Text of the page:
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and Rosenort. In Blumenort, however, some residents of the village purchased one of the village farmyards, disposed of most of the other buildings and part of the lot but converted the residence (house) to a church building and made it available for church services to the various denominations of Mennonites represented in the village. The Russ­ laender, being a majority in the village at the time, usually held Sunday morning services there. Wishing to maintain a small intimate at­ mosphere and keep the congregations culturally homogenous, only Mennonites recently arrived from Russia were initially accepted.

Thus, Mennonite emigration to Mexico and immigration from Russia in the 1920's transformed some of the economic and social dynamics in the'R.M. of Rhineland. These changes, along with the technological innovations of the 1920's, altered the way of life in Rhineland.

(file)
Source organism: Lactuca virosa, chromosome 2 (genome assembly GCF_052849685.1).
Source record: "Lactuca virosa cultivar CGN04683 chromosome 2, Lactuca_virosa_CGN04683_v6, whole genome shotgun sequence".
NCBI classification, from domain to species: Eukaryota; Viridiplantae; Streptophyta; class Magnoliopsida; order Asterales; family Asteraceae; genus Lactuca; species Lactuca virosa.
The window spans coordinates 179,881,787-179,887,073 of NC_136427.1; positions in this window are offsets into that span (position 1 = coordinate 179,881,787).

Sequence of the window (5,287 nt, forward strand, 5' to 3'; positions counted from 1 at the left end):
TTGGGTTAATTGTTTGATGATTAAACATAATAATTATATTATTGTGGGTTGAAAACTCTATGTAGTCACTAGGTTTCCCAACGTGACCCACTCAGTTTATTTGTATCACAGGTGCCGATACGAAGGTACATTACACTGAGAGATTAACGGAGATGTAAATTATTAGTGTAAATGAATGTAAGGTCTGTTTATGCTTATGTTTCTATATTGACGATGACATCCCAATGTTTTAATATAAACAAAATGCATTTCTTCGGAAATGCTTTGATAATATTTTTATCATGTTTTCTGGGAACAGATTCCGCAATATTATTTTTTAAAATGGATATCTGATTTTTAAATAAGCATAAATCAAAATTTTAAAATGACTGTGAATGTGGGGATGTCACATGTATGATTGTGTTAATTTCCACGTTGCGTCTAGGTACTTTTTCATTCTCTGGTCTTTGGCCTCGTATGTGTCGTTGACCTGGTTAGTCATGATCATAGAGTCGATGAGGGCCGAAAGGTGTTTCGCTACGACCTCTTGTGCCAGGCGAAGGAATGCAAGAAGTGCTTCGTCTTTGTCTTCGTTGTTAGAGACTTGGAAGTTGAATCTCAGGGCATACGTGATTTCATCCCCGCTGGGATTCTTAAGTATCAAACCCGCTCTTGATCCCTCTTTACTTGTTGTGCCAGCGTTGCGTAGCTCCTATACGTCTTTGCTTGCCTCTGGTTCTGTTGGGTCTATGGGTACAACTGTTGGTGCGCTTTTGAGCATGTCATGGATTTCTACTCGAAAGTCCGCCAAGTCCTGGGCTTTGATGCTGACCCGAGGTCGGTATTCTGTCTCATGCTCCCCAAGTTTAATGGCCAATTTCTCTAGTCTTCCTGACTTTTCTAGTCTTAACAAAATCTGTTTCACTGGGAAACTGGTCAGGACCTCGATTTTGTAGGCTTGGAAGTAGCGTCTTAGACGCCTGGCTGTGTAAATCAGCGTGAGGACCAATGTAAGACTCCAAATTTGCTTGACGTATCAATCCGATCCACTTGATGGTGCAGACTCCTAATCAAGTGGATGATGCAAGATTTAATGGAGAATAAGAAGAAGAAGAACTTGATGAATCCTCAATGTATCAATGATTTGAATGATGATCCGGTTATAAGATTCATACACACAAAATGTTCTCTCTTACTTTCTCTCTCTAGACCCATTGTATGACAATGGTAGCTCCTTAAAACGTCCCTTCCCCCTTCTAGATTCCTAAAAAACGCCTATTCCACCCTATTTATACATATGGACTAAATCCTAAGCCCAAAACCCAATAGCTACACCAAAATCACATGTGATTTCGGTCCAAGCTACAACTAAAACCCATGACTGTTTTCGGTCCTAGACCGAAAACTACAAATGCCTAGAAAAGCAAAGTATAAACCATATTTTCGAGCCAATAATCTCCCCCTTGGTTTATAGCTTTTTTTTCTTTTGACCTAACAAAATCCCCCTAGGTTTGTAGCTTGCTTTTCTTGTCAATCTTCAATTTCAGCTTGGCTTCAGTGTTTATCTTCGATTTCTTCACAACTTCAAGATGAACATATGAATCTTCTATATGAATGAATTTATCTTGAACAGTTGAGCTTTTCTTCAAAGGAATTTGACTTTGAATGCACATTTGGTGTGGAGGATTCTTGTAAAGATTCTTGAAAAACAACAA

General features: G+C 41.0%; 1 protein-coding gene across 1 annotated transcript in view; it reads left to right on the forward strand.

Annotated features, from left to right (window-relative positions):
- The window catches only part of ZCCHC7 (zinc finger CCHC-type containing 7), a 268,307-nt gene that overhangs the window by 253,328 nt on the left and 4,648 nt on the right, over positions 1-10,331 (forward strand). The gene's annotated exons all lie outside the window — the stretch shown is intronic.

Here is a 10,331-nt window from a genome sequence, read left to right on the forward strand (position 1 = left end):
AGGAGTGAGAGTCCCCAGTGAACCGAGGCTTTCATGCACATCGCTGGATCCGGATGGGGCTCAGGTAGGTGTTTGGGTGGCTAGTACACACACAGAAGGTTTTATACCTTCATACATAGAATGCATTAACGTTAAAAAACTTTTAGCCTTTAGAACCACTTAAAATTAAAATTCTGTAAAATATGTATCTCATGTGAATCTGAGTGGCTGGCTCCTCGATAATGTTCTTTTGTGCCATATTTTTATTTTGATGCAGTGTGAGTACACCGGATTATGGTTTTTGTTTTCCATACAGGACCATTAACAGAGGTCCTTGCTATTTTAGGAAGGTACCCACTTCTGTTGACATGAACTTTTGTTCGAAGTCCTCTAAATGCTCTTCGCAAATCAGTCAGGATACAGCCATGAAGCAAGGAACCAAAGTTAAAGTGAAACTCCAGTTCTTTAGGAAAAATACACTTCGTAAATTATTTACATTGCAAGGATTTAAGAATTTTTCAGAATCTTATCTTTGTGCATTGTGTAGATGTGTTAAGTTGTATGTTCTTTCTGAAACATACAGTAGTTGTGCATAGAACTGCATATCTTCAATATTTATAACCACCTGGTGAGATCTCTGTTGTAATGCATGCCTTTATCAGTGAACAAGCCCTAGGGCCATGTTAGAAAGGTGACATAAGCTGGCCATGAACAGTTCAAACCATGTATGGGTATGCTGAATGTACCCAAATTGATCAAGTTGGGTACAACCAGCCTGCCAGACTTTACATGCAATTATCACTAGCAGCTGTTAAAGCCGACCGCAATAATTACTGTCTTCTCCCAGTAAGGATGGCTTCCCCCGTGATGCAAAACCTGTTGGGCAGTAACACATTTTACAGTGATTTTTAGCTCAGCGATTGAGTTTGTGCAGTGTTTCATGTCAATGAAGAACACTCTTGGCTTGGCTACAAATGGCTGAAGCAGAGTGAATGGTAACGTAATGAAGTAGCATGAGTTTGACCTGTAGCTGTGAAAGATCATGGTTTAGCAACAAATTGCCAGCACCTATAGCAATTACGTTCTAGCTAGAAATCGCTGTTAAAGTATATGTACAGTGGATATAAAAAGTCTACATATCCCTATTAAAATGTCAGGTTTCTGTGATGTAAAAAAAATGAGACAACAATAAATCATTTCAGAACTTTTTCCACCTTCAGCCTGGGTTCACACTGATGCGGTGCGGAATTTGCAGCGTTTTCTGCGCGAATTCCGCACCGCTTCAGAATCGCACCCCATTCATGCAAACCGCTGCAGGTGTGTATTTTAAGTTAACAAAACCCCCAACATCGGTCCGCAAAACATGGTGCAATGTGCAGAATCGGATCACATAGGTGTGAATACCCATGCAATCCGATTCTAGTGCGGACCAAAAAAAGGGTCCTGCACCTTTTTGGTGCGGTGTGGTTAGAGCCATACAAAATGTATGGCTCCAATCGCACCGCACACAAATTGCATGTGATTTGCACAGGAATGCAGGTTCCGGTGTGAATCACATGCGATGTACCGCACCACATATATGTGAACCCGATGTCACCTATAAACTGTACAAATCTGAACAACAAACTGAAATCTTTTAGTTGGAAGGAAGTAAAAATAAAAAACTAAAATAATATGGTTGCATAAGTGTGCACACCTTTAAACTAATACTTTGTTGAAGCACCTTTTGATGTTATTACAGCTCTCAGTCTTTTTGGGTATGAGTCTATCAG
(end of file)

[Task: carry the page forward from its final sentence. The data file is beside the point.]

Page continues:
The telephone coming to Altona 1904-05. Abram A. Thiessen is the mule driver.

Credit: A. J. Thiessen

Technology and the World we have Lost

The proliferation ofthe automobile, tractor, telephone, movies and radio in the 1920's produced a technological transformation in rural Canada. Travelling through rural Manitoba before the war one would have seen farms worked by large teams of horses, farm homes lit with coal oil lamps and farmers travelling to town in a buckboard. By the end of the decade following the war the picture had changed. Although